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Figure 6. Ureteroscope and urography observations of the reconstructed urethra 12 weeks after the reconstructive surgery. (A) Ureteroscope observations in the experimental group; (B) urography observations in the experimental group; (C and D) urography observations in the control group. The red arrows indicate urethral stenosis.

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Histology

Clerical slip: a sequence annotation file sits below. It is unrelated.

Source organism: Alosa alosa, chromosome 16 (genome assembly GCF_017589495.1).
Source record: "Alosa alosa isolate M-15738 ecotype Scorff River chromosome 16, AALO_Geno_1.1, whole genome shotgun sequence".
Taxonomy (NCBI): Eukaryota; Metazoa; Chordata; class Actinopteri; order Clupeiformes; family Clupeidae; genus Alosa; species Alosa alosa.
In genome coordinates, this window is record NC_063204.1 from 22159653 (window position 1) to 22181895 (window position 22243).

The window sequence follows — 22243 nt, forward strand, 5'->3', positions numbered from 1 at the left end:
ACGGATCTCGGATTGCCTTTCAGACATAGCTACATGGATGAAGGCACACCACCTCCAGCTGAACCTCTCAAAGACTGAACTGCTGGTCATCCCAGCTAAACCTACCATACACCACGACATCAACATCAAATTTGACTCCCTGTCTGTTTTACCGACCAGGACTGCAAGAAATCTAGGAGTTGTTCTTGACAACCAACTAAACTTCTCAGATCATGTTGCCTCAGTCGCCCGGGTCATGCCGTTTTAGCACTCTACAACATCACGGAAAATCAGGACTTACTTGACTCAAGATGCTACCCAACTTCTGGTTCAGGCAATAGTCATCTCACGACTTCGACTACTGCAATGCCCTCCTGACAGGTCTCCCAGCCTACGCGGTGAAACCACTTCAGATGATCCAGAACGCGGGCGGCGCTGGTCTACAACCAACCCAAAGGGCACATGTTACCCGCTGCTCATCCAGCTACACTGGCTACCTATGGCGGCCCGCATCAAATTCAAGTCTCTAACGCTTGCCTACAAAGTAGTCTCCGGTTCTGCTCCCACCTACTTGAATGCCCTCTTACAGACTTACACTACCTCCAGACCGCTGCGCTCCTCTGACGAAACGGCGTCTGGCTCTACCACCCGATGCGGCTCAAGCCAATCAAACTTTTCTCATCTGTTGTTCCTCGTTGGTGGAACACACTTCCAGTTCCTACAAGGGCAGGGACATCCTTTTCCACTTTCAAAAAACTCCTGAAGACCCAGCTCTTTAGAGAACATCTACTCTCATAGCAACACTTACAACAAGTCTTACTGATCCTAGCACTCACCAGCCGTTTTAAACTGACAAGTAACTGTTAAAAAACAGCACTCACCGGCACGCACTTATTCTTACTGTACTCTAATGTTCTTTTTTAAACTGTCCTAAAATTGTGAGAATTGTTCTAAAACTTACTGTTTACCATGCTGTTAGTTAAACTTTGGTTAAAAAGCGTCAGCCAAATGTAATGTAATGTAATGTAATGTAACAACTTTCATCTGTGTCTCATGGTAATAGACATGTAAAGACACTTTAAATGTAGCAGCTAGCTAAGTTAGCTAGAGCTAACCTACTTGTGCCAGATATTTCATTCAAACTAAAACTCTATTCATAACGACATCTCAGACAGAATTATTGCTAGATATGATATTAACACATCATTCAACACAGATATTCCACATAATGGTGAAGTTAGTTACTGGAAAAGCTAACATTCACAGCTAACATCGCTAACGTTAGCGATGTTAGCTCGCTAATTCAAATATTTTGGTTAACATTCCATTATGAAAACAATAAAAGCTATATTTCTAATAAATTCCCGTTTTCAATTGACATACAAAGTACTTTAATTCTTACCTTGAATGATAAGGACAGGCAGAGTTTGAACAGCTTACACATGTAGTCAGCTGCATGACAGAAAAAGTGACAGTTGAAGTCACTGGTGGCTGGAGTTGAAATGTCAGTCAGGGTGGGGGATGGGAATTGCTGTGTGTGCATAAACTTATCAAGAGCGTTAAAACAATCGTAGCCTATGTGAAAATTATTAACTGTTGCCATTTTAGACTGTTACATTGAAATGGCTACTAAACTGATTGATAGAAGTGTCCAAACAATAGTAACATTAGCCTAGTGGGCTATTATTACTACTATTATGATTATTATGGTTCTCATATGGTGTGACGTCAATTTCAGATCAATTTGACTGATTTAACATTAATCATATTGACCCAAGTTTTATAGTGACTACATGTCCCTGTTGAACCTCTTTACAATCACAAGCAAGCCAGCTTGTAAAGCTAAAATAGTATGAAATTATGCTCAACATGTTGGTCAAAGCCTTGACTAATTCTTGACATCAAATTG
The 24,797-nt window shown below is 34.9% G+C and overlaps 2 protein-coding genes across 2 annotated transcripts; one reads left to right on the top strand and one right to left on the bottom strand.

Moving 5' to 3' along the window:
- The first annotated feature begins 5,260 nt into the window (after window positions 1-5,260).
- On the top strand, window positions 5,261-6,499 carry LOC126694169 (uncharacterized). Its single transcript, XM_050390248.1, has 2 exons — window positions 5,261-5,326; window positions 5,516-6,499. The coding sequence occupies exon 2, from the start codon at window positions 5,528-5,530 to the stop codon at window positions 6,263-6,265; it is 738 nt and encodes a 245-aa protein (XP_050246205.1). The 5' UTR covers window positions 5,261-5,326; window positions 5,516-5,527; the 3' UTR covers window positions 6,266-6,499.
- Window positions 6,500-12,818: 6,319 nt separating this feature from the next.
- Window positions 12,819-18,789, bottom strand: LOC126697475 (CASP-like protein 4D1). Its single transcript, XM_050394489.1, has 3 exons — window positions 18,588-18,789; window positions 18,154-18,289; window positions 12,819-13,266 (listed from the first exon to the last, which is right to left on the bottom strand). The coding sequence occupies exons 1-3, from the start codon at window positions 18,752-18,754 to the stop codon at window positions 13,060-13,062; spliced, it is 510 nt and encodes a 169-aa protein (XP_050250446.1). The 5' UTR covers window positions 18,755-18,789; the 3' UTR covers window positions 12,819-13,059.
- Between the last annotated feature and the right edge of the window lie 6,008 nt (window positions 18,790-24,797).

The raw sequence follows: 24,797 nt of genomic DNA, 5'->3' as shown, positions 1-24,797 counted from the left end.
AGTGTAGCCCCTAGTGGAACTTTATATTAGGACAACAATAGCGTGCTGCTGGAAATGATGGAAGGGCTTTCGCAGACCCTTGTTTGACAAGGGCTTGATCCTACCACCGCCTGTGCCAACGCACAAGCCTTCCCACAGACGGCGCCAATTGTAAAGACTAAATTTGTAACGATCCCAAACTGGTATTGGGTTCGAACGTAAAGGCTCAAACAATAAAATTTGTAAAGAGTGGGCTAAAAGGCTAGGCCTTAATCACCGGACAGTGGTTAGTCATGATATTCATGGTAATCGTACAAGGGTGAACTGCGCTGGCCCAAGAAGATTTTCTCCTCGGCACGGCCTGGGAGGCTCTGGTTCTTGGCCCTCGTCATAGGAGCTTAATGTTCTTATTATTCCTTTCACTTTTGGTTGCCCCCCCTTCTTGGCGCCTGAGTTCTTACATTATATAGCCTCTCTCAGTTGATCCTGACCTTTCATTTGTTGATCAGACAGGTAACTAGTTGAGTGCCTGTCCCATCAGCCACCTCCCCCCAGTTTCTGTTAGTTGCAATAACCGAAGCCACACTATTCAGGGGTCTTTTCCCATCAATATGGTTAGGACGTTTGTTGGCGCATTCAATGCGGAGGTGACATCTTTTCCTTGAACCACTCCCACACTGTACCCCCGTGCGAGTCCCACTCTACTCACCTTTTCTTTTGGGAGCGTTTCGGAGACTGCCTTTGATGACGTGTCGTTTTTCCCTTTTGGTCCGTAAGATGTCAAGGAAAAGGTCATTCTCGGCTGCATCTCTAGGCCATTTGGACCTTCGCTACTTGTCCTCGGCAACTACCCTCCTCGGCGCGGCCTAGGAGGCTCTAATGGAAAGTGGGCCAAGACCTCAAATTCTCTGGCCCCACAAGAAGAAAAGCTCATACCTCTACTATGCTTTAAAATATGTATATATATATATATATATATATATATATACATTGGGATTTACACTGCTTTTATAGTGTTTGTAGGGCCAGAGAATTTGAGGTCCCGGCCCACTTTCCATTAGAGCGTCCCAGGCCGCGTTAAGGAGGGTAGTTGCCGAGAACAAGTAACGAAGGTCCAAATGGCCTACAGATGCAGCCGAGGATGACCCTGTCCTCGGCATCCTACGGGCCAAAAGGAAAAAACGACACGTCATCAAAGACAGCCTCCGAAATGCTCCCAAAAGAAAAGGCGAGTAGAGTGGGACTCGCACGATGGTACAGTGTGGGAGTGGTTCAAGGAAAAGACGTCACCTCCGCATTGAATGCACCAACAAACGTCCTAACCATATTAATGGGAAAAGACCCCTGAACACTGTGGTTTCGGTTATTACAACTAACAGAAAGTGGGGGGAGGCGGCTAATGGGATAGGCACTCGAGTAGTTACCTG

At 2, 4 and 12 weeks after the urethral reconstructive surgery, haematoxylin–eosin staining showed that the grafted urethra in experimental group was covered with urothelium as early as 2 weeks, lots of vessel structures were formed and no significant necrosis was observed throughout the 12 weeks (Fig. 7A–C). In contrast, though similar morphology was observed between experimental group and control group at 2 weeks (Fig. 7A and D), obviously less vessel structures were formed with time in control group than that in experimental group (Fig. 7B and E). At 12 weeks, good morphology of reconstructed tissues was still observed in experimental group (Fig. 7C). However, the grafted muscle patch in control group had already been largely substituted by adipose tissues (Fig. 7F).